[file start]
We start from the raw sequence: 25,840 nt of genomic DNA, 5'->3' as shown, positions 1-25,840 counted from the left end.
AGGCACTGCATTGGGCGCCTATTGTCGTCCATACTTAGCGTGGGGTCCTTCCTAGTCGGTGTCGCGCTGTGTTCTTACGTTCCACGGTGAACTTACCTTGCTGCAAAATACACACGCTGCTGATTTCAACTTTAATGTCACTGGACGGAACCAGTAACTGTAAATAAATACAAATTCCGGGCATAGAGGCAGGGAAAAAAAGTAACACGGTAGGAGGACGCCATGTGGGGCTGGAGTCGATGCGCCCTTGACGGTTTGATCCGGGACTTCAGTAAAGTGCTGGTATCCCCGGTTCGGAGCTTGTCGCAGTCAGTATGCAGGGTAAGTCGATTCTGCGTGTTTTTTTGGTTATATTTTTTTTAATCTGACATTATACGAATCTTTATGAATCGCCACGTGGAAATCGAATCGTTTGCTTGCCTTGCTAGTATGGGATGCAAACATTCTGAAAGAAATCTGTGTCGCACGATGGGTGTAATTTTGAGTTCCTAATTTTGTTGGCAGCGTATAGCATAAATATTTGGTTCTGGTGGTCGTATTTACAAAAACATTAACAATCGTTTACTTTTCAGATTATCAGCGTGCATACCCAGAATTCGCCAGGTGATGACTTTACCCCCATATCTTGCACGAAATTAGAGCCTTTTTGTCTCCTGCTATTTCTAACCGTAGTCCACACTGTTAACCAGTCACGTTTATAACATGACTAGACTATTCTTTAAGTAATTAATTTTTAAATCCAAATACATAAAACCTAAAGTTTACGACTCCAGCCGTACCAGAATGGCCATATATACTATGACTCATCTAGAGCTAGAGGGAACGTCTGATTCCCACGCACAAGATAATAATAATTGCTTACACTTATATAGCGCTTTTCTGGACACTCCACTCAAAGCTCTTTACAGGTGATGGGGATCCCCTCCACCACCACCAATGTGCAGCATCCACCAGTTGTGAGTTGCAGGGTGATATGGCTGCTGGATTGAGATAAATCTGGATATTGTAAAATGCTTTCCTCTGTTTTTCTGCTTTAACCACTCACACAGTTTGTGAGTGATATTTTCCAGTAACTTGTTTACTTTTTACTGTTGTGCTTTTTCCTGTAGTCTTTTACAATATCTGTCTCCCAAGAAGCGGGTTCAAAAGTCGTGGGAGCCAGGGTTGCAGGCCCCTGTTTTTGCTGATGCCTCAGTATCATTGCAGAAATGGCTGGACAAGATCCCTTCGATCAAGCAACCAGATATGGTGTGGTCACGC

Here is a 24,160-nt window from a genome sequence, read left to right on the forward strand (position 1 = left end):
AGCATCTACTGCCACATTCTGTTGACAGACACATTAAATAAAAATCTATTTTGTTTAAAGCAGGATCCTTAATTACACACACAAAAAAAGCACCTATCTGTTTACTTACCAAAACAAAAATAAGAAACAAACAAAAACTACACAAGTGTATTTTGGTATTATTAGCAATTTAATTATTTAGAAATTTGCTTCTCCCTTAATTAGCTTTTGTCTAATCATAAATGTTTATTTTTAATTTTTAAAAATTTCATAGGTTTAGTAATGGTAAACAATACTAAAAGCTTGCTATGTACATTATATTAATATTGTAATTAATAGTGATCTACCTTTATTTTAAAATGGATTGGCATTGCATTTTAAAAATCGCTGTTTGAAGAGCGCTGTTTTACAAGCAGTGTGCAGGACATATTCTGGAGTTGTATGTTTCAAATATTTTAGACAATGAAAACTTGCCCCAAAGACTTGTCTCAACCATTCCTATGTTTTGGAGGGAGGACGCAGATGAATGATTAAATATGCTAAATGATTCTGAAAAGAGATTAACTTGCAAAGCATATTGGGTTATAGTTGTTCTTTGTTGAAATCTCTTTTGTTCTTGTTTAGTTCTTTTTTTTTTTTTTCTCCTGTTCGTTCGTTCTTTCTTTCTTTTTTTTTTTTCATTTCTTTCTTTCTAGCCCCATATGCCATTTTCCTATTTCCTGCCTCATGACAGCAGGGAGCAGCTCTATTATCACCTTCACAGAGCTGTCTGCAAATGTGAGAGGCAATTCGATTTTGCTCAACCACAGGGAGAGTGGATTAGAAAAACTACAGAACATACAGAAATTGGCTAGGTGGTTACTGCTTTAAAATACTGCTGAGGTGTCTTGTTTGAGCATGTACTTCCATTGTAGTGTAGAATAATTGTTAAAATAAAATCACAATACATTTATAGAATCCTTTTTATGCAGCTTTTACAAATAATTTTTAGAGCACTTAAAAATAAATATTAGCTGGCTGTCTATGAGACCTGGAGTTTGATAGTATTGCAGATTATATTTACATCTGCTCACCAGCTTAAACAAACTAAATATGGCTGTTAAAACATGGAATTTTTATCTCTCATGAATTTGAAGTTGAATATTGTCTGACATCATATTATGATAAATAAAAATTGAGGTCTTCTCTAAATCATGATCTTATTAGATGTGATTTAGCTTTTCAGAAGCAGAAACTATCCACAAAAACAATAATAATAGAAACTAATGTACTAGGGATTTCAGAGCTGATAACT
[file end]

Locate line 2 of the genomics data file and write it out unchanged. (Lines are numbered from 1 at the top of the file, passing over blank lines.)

AGGCACTGCATTGGGCGCCTATTGTCGTCCATACTTAGCGTGGGGTCCTTCCTAGTCGGTGTCGCGCTGTGTTCTTACGTTCCACGGTGAACTTACCTTGCTGCAAAATACACACGCTGCTGATTTCAACTTTAATGTCACTGGACGGAACCAGTAACTGTAAATAAATACAAATTCCGGGCATAGAGGCAGGGAAAAAAAGTAACACGGTAGGAGGACGCCATGTGGGGCTGGAGTCGATGCGCCCTTGACGGTTTGATCCGGGACTTCAGTAAAGTGCTGGTATCCCCGGTTCGGAGCTTGTCGCAGTCAGTATGCAGGGTAAGTCGATTCTGCGTGTTTTTTTGGTTATATTTTTTTTAATCTGACATTATACGAATCTTTATGAATCGCCACGTGGAAATCGAATCGTTTGCTTGCCTTGCTAGTATGGGATGCAAACATTCTGAAAGAAATCTGTGTCGCACGATGGGTGTAATTTTGAGTTCCTAATTTTGTTGGCAGCGTATAGCATAAATATTTGGTTCTGGTGGTCGTATTTACAAAAACATTAACAATCGTTTACTTTTCAGATTATCAGCGTGCATACCCAGAATTCGCCAGGTGATGACTTTACCCCCATATCTTGCACGAAATTAGAGCCTTTTTGTCTCCTGCTATTTCTAACCGTAGTCCACACTGTTAACCAGTCACGTTTATAACATGACTAGACTATTCTTTAAGTAATTAATTTTTAAATCCAAATACATAAAACCTAAAGTTTACGACTCCAGCCGTACCAGAATGGCCATATATACTATGACTCATCTAGAGCTAGAGGGAACGTCTGATTCCCACGCACAAGATAATAATAATTGCTTACACTTATATAGCGCTTTTCTGGACACTCCACTCAAAGCTCTTTACAGGTGATGGGGATCCCCTCCACCACCACCAATGTGCAGCATCCACCAGTTGTGAGTTGCAGGGTGATATGGCTGCTGGATTGAGATAAATCTGGATATTGTAAAATGCTTTCCTCTGTTTTTCTGCTTTAACCACTCACACAGTTTGTGAGTGATATTTTCCAGTAACTTGTTTACTTTTTACTGTTGTGCTTTTTCCTGTAGTCTTTTACAATATCTGTCTCCCAAGAAGCGGGTTCAAAAGTCGTGGGAGCCAGGGTTGCAGGCCCCTGTTTTTGCTGATGCCTCAGTATCATTGCAGAAATGGCTGGACAAGATCCCTTCGATCAAGCAACCAGATATGGTGTGGTCACGC